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Mātauraka Māori and pakake

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Pakake were and still are valued as a taoka species by Ngāi Tahu whānui. Image: LEARNZ.

Sea lions are super important to Māori, especially Ngāi Tahu. They've got this cool and ongoing connection with the New Zealand sea lion, also known as pakake, whakahao and kake. In te reo Māori, the girl sea lion is called kake, and the dude is whakahao. Pakake is like the general name for all New Zealand sea lions in the southern Māori way of talking. And get this, the name rāpoka wasn't usually used by Southern Māori for sea lions, but for leopard seals instead.

Pakake were valued as a taoka species by Ngāi Tahu whānui. They used everything – the flesh, bone and fat – for food, decoration, tools and medicine. They were a symbol referred to in kōrero, whakataukī and waiata.

In te reo Māori, female sea lions are known as kake. Image: New Zealand Sea Lion Trust.

Now, here's a lesson:

Ko te whakahao te hoa kakari o Te Wera

A sea lion was the only thing that frightened Te Wera

Te Wera, a chief from Ngāi Tahu, was this tough guy, not afraid of battles. But guess what? The one thing that scared him was meeting a whakahao, a big male sea lion. Shows you these sea lions weren't an everyday sight. Pakake don't mind people, but whakahao are huge, like 300 to 450kg huge, and can be nosy. So, it makes sense to be a bit scared of these big dudes.

But hey, as people got to know them, turns out they're not a threat as long as you don't mess with them. They're like sea dogs, all curious and playful. The young males can be like mischievous teenagers, chasing people around. And the kake? Super protective of their pups – don't mess with them.

There's this old saying about fur seals that fits sea lions too:

Kaua e hopuhia te whiore o te kekeno, kei ngau koe i te taniwha!

Don’t go grabbing the tail of the kekeno, you might get bitten by a taniwha!

Young male pakake can be like mischievous teenagers! Image: New Zealand Sea Lion Trust.

Looking back

From archaeological and written records, we can tell that Māori used pakake for food and tools. They were even part of Ngāi Tahu's early migration history. Sneaky moves were used by Ngāi Tahu when attacking two Ngāti Māmoe pā: Peketā on the Kaikōura coast, and Matauira Pā at Preservation Inlet in Fiordland. In both cases, a person camouflaged as a seal or sea lion in the water in order to draw their enemies unwittingly out of the pā. Tricky, right? These traditions show a strong association with pakake.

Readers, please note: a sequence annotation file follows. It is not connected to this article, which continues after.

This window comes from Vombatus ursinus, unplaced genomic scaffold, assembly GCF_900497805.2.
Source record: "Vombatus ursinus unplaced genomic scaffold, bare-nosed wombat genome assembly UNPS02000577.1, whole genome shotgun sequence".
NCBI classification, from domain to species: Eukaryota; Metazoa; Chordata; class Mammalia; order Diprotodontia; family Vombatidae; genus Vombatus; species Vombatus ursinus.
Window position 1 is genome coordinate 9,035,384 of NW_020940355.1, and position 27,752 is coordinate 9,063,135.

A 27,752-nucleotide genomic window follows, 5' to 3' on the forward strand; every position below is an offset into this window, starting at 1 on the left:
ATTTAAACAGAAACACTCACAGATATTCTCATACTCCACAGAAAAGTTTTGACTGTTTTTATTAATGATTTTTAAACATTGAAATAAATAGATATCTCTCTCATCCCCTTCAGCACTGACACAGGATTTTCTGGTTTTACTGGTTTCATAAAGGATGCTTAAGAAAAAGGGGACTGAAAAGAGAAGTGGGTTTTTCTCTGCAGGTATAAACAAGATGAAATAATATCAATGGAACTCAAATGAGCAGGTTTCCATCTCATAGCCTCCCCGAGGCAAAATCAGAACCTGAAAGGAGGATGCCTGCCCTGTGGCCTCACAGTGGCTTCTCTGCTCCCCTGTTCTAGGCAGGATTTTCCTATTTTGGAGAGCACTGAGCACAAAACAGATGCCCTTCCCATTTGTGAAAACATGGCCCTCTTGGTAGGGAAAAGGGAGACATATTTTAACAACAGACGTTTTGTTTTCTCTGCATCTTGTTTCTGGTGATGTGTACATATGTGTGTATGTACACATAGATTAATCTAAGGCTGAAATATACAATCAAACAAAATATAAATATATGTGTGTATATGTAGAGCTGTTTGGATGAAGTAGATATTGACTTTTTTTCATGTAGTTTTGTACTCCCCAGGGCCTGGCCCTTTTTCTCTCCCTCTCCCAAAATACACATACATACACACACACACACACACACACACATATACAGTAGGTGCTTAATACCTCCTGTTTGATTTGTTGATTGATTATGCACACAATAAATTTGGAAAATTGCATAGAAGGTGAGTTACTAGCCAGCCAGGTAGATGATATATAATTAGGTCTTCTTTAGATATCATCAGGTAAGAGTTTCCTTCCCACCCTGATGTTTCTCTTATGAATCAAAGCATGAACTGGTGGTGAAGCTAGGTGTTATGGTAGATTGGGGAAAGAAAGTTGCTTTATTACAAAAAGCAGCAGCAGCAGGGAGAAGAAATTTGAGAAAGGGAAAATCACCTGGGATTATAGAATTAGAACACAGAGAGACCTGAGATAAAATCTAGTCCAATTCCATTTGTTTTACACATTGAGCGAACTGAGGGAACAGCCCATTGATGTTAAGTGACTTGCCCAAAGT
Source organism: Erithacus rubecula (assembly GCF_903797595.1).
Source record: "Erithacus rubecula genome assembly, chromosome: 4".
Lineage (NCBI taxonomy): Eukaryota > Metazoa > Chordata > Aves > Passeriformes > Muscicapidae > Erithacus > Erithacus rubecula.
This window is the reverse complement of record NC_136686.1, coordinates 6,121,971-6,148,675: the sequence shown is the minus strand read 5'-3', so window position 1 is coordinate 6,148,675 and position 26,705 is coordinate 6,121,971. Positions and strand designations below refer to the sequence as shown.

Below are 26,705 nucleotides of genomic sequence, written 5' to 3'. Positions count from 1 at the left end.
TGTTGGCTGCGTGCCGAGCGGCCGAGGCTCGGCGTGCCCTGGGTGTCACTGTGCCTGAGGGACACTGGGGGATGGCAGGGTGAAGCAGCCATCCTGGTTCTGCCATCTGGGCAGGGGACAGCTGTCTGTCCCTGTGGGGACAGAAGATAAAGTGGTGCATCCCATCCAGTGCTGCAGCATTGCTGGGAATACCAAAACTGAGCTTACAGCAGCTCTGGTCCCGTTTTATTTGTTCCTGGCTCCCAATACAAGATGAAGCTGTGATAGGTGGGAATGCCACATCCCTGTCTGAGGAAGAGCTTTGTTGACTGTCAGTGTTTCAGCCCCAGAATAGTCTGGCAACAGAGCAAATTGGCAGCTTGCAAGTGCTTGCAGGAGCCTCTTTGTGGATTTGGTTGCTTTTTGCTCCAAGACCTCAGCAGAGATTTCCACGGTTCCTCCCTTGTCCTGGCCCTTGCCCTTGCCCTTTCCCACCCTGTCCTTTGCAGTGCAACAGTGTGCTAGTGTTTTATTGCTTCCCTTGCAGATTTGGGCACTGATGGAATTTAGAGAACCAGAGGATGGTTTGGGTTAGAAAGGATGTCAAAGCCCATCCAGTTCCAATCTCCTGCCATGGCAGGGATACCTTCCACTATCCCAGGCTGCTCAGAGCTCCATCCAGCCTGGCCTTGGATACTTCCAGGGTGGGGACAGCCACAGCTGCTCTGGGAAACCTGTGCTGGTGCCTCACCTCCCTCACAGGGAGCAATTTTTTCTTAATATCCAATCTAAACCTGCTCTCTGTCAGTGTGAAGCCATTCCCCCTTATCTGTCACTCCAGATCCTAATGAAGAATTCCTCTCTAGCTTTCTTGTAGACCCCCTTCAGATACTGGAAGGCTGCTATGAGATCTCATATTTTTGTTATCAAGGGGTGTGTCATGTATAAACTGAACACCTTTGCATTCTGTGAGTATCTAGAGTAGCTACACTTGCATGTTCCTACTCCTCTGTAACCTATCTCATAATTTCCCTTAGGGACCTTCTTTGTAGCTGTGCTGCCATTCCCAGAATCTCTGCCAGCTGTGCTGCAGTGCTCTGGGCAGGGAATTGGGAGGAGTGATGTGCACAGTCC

But there’s more to learn. Even though old writings and records tell us stuff, we need to dig into rock art, whakairo (carving), and other mahi toi (art) to see more about the bond between Ngāi Tahu and sea lions.

Māori used the flesh, bone and fat of pakake for food, decoration, tools and medicine. Image: LEARNZ.

Place names

Some place names in the South reveal Māori interest in sea lions. Like Whakawai-pakake, or Back Beach in Karitāne, which means enticing seals. Takipakake, below the lighthouse on Rakiura Stewart Island, tells a story about young seals mourning when their mothers got killed. There’s also Te Ara Kake, meaning the path of a female seal which is the traditional name for Lowry’s Beach, near The Neck in Rakiura.

Whakawai-pakake, or Back Beach in Karitāne, means enticing seals. Image: LEARNZ.


Ngāi Tahu whānui are active in practicing kaitiakitanga, responding to threats and restoring habitats. These responses are driven by a sense of connection and responsibility for all taoka species.

Pakake are just one of many taoka species under threat, so the health of the whole marine ecosystem needs to be taken into account when working with pakake. This holistic approach is key to maintaining and enhancing the mauri or life force of coastal habitats and helping all species thrive, including people.

Have a go at the Mātauraka Māori and pakake quiz.

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